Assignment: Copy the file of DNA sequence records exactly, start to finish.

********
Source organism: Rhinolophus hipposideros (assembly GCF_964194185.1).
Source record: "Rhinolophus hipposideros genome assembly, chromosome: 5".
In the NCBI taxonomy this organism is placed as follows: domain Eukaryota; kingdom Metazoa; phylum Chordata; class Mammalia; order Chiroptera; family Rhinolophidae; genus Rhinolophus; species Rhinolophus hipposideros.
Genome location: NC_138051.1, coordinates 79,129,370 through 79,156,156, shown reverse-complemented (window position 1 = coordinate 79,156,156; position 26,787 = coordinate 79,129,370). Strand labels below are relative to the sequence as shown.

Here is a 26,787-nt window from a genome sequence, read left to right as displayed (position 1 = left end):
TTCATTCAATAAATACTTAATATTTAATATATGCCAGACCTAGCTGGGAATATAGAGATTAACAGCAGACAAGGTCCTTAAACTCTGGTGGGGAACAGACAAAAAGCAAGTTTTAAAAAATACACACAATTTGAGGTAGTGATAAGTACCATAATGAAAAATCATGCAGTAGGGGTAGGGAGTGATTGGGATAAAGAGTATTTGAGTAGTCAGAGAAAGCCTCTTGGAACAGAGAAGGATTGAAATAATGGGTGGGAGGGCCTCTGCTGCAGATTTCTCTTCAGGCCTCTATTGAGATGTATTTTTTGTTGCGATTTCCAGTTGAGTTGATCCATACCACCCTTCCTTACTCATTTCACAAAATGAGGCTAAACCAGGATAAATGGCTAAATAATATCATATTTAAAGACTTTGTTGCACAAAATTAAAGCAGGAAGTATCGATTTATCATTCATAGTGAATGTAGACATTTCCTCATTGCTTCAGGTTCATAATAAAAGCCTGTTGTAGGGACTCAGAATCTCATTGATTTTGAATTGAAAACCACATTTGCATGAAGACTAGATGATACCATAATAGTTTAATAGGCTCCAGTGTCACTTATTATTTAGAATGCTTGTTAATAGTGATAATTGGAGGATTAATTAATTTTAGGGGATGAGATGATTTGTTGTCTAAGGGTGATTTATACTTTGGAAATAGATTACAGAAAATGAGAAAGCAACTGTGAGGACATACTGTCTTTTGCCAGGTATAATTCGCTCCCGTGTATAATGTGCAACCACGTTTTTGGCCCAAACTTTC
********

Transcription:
Source organism: Rhinolophus hipposideros (assembly GCF_964194185.1).
Source record: "Rhinolophus hipposideros genome assembly, chromosome: 5".
In the NCBI taxonomy this organism is placed as follows: domain Eukaryota; kingdom Metazoa; phylum Chordata; class Mammalia; order Chiroptera; family Rhinolophidae; genus Rhinolophus; species Rhinolophus hipposideros.
Genome location: NC_138051.1, coordinates 79,129,370 through 79,156,156, shown reverse-complemented (window position 1 = coordinate 79,156,156; position 26,787 = coordinate 79,129,370). Strand labels below are relative to the sequence as shown.

Here is a 26,787-nt window from a genome sequence, read left to right as displayed (position 1 = left end):
TTCATTCAATAAATACTTAATATTTAATATATGCCAGACCTAGCTGGGAATATAGAGATTAACAGCAGACAAGGTCCTTAAACTCTGGTGGGGAACAGACAAAAAGCAAGTTTTAAAAAATACACACAATTTGAGGTAGTGATAAGTACCATAATGAAAAATCATGCAGTAGGGGTAGGGAGTGATTGGGATAAAGAGTATTTGAGTAGTCAGAGAAAGCCTCTTGGAACAGAGAAGGATTGAAATAATGGGTGGGAGGGCCTCTGCTGCAGATTTCTCTTCAGGCCTCTATTGAGATGTATTTTTTGTTGCGATTTCCAGTTGAGTTGATCCATACCACCCTTCCTTACTCATTTCACAAAATGAGGCTAAACCAGGATAAATGGCTAAATAATATCATATTTAAAGACTTTGTTGCACAAAATTAAAGCAGGAAGTATCGATTTATCATTCATAGTGAATGTAGACATTTCCTCATTGCTTCAGGTTCATAATAAAAGCCTGTTGTAGGGACTCAGAATCTCATTGATTTTGAATTGAAAACCACATTTGCATGAAGACTAGATGATACCATAATAGTTTAATAGGCTCCAGTGTCACTTATTATTTAGAATGCTTGTTAATAGTGATAATTGGAGGATTAATTAATTTTAGGGGATGAGATGATTTGTTGTCTAAGGGTGATTTATACTTTGGAAATAGATTACAGAAAATGAGAAAGCAACTGTGAGGACATACTGTCTTTTGCCAGGTATAATTCGCTCCCGTGTATAATGTGCAACCACGTTTTTGGCCCAAACTTTC